You decide not to fight this battle, and take care of this patient the best you can without having the echo tech called in for a stat afterhours study. Then you graciously thank your consultant, hang up the phone and fire up the ED ultrasound machine to take a look yourself.
What various conditions should you be looking for and what would they look like on bedside ultrasound? Of these, which is seen on the parasternal view of the heart below?
Dx: Acute Pulmonary Hypertension
Clinical: Dyspnea, chest pain, angina, syncope. Narrow split S2, RV hypertrophy, right sided CHF.
Tests: CXR: large pulmonary artery. Echo: dilated RV & pulmonary artery
Causes: Hypoxia, chronic lung dz, drugs, cirrhosis, chronic PE’s, scleroderma/SLE, cardiac shunt
Drugs: Methamphetamine, cocaine, Fen-phen
Rx-chronic: O2, fix pH, prostacycline, dig, Revatio, Bosentan, Coumadin, nifedipine, lung transplant
Rx-acute: Diuresis, phlebotomy, thrombectomy, pressors. Avoid intubation & overly aggressive fluidz
There are a number of conditions you should be looking for in the setting of shock. A bedside ultrasound scan can help you narrow down your differential: pericardial tamponade, PE, MI, hypovolemia, aortic dissection, and ruptured AAA are some at the top of the list. Since there is not room to show all of these here, you may want to check out the free ultrasound image library at www.erpocketbooks.com as you read on.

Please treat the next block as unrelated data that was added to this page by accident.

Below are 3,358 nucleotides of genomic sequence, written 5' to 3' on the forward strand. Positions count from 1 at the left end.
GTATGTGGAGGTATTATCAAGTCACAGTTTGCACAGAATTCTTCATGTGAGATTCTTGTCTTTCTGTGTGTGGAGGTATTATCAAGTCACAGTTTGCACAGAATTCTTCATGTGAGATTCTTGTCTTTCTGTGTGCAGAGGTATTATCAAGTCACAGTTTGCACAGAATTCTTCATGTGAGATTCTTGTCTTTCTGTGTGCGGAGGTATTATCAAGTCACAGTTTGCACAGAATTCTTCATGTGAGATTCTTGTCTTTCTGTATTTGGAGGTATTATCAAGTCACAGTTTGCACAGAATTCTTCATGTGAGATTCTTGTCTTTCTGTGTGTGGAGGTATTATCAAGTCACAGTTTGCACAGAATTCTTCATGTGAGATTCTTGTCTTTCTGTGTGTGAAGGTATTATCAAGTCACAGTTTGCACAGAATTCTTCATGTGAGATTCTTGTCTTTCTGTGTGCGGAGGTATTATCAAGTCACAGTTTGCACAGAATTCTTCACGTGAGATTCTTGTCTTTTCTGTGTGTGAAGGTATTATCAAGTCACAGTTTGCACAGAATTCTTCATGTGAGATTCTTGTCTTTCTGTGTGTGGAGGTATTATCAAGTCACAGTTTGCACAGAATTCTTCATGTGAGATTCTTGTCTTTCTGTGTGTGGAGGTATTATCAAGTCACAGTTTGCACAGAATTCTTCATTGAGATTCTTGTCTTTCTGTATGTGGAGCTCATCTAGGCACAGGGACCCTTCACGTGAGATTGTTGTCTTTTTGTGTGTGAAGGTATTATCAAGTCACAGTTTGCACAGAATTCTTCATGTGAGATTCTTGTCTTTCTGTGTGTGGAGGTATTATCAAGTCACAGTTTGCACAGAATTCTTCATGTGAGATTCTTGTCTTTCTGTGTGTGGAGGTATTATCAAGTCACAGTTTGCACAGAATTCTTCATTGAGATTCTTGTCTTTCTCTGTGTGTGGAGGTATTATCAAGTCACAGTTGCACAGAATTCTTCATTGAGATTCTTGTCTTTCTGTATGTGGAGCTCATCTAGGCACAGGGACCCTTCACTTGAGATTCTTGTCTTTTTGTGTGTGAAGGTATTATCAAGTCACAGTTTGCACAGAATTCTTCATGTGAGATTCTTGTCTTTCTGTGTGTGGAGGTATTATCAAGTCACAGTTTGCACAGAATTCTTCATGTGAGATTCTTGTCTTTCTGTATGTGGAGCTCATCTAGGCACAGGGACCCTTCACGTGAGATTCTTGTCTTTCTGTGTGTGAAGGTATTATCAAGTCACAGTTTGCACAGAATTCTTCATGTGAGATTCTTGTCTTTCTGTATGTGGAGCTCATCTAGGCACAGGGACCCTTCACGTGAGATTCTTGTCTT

With cardiomegaly on the chest X-ray, especially if you don’t know that it’s chronic, your first consideration should be cardiac tamponade from a large pericardial effusion. A bedside echo should be able to rule this out quite easily. On a quick look, your patient does not have any signs of an effusion, so you move on. Given the heart murmur, your next consideration should probably be cardiogenic shock, and if this were the case you would expect to see a dilated, hypokinetic left ventricle (LV). However the LV is actually small and it is the right ventricle (RV) that appears enlarged. This should make you suspect a pulmonary embolism, however this was eventually ruled out with a pulmonary angiogram. As it turned out this patient was eventually diagnosed with acute pulmonary hypertension, possibly due to a combination or cirrhosis and methamphetamine abuse (see above for facts on pulmonary hypertension).
Other conditions that the ultrasound machine could be helpful with include hypovolemic shock, where you would expect to see a small rapidly beating heart and a shrunken or flat inferior vena cava. If you look carefully in the right patient, it is possible to pick up an intimal flap from an acute aortic dissection. Imaging the belly for an abdominal aortic aneurysm or free fluid from a ruptured spleen or hemorrhagic pancreatitis might also be helpful in narrowing down the cause of shock in a sick patient. In the setting of a new murmur, valvular pathology or an acute MI should also be considerations. Imaging for these conditions however, is beyond the scope of most emergency physicians, so when you are worried about these a formal echocardiogram is desirable.